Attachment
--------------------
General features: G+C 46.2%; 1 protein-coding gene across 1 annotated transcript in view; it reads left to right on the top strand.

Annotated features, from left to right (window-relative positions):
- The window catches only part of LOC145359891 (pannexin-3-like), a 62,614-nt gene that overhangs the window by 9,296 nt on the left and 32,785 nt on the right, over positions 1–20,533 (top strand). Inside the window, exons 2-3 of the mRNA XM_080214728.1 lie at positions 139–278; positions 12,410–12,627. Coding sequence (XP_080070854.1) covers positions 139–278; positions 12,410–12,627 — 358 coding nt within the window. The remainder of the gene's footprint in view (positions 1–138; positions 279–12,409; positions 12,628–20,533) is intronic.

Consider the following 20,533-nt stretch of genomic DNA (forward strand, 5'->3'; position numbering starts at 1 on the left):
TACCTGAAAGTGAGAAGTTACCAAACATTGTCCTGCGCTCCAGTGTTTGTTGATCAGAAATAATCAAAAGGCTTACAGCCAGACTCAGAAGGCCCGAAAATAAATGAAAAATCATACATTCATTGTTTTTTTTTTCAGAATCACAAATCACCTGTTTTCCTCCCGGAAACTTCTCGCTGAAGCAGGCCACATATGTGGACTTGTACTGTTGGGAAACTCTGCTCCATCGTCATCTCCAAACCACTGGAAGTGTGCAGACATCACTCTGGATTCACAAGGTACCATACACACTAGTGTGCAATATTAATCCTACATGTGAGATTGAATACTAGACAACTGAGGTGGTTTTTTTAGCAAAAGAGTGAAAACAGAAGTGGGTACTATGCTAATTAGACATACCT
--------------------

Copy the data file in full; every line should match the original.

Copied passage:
General features: G+C 46.2%; 1 protein-coding gene across 1 annotated transcript in view; it reads left to right on the top strand.

Annotated features, from left to right (window-relative positions):
- The window catches only part of LOC145359891 (pannexin-3-like), a 62,614-nt gene that overhangs the window by 9,296 nt on the left and 32,785 nt on the right, over positions 1–20,533 (top strand). Inside the window, exons 2-3 of the mRNA XM_080214728.1 lie at positions 139–278; positions 12,410–12,627. Coding sequence (XP_080070854.1) covers positions 139–278; positions 12,410–12,627 — 358 coding nt within the window. The remainder of the gene's footprint in view (positions 1–138; positions 279–12,409; positions 12,628–20,533) is intronic.

Consider the following 20,533-nt stretch of genomic DNA (forward strand, 5'->3'; position numbering starts at 1 on the left):
TACCTGAAAGTGAGAAGTTACCAAACATTGTCCTGCGCTCCAGTGTTTGTTGATCAGAAATAATCAAAAGGCTTACAGCCAGACTCAGAAGGCCCGAAAATAAATGAAAAATCATACATTCATTGTTTTTTTTTTCAGAATCACAAATCACCTGTTTTCCTCCCGGAAACTTCTCGCTGAAGCAGGCCACATATGTGGACTTGTACTGTTGGGAAACTCTGCTCCATCGTCATCTCCAAACCACTGGAAGTGTGCAGACATCACTCTGGATTCACAAGGTACCATACACACTAGTGTGCAATATTAATCCTACATGTGAGATTGAATACTAGACAACTGAGGTGGTTTTTTTAGCAAAAGAGTGAAAACAGAAGTGGGTACTATGCTAATTAGACATACCT